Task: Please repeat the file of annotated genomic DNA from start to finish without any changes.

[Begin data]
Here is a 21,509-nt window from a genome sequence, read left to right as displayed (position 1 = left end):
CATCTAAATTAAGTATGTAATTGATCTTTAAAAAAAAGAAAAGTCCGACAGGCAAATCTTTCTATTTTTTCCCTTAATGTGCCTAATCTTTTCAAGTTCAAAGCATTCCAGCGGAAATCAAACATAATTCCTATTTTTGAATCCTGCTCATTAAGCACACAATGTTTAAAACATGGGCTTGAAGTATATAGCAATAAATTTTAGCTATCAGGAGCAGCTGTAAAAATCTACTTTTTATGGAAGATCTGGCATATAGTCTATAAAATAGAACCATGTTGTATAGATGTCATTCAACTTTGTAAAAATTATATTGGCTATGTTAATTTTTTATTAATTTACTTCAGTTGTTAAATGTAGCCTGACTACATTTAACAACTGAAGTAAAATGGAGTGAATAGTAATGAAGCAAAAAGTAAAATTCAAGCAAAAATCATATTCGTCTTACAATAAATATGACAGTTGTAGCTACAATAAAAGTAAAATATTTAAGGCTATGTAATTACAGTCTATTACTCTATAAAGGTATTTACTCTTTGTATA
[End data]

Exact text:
Here is a 21,509-nt window from a genome sequence, read left to right as displayed (position 1 = left end):
CATCTAAATTAAGTATGTAATTGATCTTTAAAAAAAAGAAAAGTCCGACAGGCAAATCTTTCTATTTTTTCCCTTAATGTGCCTAATCTTTTCAAGTTCAAAGCATTCCAGCGGAAATCAAACATAATTCCTATTTTTGAATCCTGCTCATTAAGCACACAATGTTTAAAACATGGGCTTGAAGTATATAGCAATAAATTTTAGCTATCAGGAGCAGCTGTAAAAATCTACTTTTTATGGAAGATCTGGCATATAGTCTATAAAATAGAACCATGTTGTATAGATGTCATTCAACTTTGTAAAAATTATATTGGCTATGTTAATTTTTTATTAATTTACTTCAGTTGTTAAATGTAGCCTGACTACATTTAACAACTGAAGTAAAATGGAGTGAATAGTAATGAAGCAAAAAGTAAAATTCAAGCAAAAATCATATTCGTCTTACAATAAATATGACAGTTGTAGCTACAATAAAAGTAAAATATTTAAGGCTATGTAATTACAGTCTATTACTCTATAAAGGTATTTACTCTTTGTATA